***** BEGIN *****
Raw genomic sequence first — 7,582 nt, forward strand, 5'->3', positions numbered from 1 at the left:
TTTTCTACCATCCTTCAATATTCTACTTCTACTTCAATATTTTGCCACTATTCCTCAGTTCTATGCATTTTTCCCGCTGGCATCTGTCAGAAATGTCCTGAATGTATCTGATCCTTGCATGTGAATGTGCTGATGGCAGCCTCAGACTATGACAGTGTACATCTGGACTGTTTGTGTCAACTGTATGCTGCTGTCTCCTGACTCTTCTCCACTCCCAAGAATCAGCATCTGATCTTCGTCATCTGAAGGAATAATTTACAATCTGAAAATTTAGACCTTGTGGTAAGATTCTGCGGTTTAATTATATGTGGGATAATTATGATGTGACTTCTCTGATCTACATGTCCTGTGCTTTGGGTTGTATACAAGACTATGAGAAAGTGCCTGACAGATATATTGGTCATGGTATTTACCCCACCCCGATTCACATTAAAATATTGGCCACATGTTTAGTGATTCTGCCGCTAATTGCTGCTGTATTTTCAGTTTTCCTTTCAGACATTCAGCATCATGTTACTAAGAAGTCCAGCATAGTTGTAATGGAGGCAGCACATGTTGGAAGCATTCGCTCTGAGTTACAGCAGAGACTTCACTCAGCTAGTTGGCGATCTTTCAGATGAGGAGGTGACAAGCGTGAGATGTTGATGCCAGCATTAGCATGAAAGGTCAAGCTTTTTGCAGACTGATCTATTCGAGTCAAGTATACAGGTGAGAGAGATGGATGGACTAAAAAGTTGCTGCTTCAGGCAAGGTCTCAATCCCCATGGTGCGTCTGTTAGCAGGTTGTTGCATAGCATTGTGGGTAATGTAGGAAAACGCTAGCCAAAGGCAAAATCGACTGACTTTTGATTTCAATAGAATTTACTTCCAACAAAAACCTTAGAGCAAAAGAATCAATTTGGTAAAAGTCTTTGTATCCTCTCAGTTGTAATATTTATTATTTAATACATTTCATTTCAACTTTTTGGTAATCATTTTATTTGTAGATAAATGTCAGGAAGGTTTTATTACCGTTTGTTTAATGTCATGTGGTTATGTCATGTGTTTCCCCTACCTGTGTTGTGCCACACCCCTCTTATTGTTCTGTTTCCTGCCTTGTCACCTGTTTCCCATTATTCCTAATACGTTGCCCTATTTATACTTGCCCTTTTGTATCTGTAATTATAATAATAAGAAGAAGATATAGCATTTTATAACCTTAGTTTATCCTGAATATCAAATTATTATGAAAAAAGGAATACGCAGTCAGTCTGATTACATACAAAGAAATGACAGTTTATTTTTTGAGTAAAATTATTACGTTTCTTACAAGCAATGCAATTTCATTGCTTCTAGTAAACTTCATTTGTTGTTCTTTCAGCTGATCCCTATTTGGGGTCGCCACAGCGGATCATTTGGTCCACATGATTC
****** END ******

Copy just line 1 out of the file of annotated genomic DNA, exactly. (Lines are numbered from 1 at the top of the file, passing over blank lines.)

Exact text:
Raw genomic sequence first — 7,582 nt, forward strand, 5'->3', positions numbered from 1 at the left: